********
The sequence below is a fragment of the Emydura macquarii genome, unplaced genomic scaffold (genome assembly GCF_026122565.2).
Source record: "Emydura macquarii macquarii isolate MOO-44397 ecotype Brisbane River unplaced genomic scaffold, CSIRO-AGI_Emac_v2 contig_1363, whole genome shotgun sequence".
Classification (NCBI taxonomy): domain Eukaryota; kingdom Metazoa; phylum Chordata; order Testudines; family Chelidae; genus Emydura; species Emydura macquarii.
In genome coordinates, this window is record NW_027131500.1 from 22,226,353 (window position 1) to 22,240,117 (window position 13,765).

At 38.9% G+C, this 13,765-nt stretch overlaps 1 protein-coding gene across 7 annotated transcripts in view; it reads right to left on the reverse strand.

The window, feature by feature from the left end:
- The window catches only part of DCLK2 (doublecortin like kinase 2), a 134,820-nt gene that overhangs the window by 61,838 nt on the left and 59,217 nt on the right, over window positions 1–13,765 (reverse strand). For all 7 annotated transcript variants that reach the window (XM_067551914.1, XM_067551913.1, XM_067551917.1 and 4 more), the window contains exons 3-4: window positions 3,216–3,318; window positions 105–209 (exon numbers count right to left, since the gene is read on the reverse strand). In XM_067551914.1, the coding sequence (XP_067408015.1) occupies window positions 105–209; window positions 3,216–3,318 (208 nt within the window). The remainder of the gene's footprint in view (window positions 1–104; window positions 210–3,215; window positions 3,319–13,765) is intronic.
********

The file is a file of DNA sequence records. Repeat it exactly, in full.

The sequence below is a fragment of the Emydura macquarii genome, unplaced genomic scaffold (genome assembly GCF_026122565.2).
Source record: "Emydura macquarii macquarii isolate MOO-44397 ecotype Brisbane River unplaced genomic scaffold, CSIRO-AGI_Emac_v2 contig_1363, whole genome shotgun sequence".
Classification (NCBI taxonomy): domain Eukaryota; kingdom Metazoa; phylum Chordata; order Testudines; family Chelidae; genus Emydura; species Emydura macquarii.
In genome coordinates, this window is record NW_027131500.1 from 22,226,353 (window position 1) to 22,240,117 (window position 13,765).

At 38.9% G+C, this 13,765-nt stretch overlaps 1 protein-coding gene across 7 annotated transcripts in view; it reads right to left on the reverse strand.

The window, feature by feature from the left end:
- The window catches only part of DCLK2 (doublecortin like kinase 2), a 134,820-nt gene that overhangs the window by 61,838 nt on the left and 59,217 nt on the right, over window positions 1–13,765 (reverse strand). For all 7 annotated transcript variants that reach the window (XM_067551914.1, XM_067551913.1, XM_067551917.1 and 4 more), the window contains exons 3-4: window positions 3,216–3,318; window positions 105–209 (exon numbers count right to left, since the gene is read on the reverse strand). In XM_067551914.1, the coding sequence (XP_067408015.1) occupies window positions 105–209; window positions 3,216–3,318 (208 nt within the window). The remainder of the gene's footprint in view (window positions 1–104; window positions 210–3,215; window positions 3,319–13,765) is intronic.